The largest bar is water supply which is urban water systems, irrigation districts, and agricultural systems. Water quality is the next largest expenditure, which is mainly wastewater systems but also includes stormwater. Flood management spending is a much smaller bar with just a bit over $2 billion. Then projects dedicated to freshwater ecosystems, although Ms. Hanak said there is some ecosystem spending embedded in some of the other bars. About a billion per year is for debt service on past state general obligation bonds.
The colors of the bars show which levels of government are providing that money. The dark blue, which is the overwhelming majority in water supply, water quality, and even in flood management, are local monies mainly through water rates as well as some local taxes. State funds are shown in bright orange and account for about 12% per year. The debt service on prior bonds comes straight out of the general fund. The yellow is federal spending and accounts for about 3%.
‘Fiscal orphans’ are those needs that consistently lack reliable funding. This includes poor rural communities, flood protection, and ecosystems. It also includes collaborative management, because projects that bring together agencies and partners not used to working together need incentives to work together and take some risks.
The main way the state helps with water system improvements and investments is through general obligation bonds. The chart shows the amount of money that’s been approved over time for water-oriented bonds by the voters. She noted the big uptick in the 2000s; there were plans for more bonds in the 2010s but Prop 3 in November of 2018 failed to be approved by voters, but other than that, quite a lot of money has been coming through.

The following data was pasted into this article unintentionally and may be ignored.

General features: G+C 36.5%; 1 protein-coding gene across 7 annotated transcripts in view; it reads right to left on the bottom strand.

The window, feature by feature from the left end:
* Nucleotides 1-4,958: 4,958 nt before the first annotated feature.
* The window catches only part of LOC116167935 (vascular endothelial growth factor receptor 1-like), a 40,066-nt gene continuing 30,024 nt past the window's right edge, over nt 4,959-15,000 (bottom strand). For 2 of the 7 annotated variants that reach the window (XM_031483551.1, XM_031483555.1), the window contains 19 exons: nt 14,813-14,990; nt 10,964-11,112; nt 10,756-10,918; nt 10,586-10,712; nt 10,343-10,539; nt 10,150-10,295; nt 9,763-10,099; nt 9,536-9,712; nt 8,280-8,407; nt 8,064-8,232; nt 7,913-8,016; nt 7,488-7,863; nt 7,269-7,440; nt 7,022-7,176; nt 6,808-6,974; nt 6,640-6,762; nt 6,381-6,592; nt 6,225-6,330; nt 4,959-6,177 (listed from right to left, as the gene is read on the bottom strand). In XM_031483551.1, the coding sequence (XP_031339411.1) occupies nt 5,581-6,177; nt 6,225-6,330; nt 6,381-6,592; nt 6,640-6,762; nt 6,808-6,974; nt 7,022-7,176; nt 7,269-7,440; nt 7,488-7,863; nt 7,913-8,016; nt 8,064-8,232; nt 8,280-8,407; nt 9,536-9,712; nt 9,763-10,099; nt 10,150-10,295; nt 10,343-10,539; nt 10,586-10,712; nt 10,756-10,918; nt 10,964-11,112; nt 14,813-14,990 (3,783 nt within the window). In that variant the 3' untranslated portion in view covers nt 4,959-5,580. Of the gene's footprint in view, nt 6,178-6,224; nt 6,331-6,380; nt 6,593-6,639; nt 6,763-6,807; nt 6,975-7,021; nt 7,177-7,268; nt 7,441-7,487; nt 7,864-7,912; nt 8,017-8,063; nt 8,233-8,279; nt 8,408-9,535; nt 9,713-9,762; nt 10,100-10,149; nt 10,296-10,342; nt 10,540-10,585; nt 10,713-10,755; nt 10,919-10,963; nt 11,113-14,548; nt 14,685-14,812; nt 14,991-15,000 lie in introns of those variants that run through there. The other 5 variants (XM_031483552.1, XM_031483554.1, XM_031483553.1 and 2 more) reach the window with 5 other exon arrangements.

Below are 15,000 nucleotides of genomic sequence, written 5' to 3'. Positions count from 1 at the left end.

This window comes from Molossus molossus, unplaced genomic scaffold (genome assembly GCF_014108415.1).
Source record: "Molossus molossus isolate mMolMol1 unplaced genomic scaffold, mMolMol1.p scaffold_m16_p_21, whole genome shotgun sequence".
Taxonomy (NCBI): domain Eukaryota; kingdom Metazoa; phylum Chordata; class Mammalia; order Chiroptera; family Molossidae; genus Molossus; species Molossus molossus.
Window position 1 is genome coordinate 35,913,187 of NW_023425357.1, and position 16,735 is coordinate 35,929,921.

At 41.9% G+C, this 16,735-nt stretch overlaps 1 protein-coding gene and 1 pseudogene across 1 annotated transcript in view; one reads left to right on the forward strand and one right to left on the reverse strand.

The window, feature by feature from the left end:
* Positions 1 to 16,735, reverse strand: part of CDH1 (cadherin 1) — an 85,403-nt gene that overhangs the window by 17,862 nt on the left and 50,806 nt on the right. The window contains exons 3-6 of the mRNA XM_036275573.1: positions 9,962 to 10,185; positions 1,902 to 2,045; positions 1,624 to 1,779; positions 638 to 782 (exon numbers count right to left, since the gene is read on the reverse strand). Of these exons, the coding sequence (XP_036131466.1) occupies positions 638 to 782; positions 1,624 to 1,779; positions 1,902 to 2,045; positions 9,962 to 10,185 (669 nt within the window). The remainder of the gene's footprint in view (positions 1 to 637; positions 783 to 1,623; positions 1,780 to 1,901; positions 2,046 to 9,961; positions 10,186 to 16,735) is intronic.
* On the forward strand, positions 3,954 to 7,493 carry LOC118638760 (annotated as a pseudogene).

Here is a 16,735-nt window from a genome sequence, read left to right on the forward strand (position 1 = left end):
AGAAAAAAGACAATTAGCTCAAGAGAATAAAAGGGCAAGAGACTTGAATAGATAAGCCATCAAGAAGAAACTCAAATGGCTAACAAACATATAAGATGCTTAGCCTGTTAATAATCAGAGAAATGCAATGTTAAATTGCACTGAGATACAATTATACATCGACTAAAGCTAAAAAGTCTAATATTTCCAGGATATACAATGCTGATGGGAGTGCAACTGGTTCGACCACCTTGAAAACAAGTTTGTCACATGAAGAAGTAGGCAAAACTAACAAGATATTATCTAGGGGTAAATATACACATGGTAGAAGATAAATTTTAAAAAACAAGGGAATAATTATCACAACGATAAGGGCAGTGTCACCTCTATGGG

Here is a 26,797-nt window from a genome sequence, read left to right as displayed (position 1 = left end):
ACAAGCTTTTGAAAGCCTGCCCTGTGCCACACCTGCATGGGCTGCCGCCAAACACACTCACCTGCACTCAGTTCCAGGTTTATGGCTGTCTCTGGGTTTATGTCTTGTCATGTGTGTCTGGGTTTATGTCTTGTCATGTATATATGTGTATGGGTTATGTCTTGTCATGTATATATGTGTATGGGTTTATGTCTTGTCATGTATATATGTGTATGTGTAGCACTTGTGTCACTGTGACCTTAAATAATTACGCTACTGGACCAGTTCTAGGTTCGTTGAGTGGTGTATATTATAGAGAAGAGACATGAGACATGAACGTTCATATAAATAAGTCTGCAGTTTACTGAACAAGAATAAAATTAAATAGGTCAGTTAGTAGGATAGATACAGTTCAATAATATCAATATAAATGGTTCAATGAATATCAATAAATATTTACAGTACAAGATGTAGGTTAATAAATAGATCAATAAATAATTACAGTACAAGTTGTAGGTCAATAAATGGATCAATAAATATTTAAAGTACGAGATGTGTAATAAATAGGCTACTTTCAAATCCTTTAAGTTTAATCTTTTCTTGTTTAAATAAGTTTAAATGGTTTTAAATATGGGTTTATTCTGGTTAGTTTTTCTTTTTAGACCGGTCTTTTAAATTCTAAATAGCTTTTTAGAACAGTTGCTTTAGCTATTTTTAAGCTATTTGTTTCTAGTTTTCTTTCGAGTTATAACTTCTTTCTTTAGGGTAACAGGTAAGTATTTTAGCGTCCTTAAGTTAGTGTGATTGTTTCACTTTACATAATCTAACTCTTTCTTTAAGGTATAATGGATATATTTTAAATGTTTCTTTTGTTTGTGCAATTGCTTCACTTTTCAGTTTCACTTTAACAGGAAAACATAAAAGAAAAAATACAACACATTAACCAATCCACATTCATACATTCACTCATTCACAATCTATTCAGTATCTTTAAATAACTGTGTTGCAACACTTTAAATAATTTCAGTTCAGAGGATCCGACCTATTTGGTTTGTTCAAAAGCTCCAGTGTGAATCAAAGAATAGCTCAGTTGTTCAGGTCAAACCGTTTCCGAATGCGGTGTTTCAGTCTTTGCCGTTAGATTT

Ms. Hanak noted that with the water bonds, we barely spent more than $1 billion annually for these bonds as it takes time to spend the money. She also noted that it’s important to remember that they are paid back by the general fund and unless we’re raising taxes to pay for them, that means that the money is coming out of something else that we do with the general fund, so it’s not like its free money.
In preparing for this presentation, she did some research into the projects that have been funded by Propositions 40, 50, 1E, 84, 1, and 68 to see if there was conveyance or pipelines or distribution systems as part of the project.
“It turns out that there are a lot of them,” said Ms. Hanak. “There are about 350 projects over the last decade or so that have been funded by a state bond that had at least some conveyance component. Some of them are pure conveyance projects. $1.5 billion – so it’s not trivial already what the state is doing through its bonds on conveyance issues. The biggest category are flood projects and stormwater management projects.”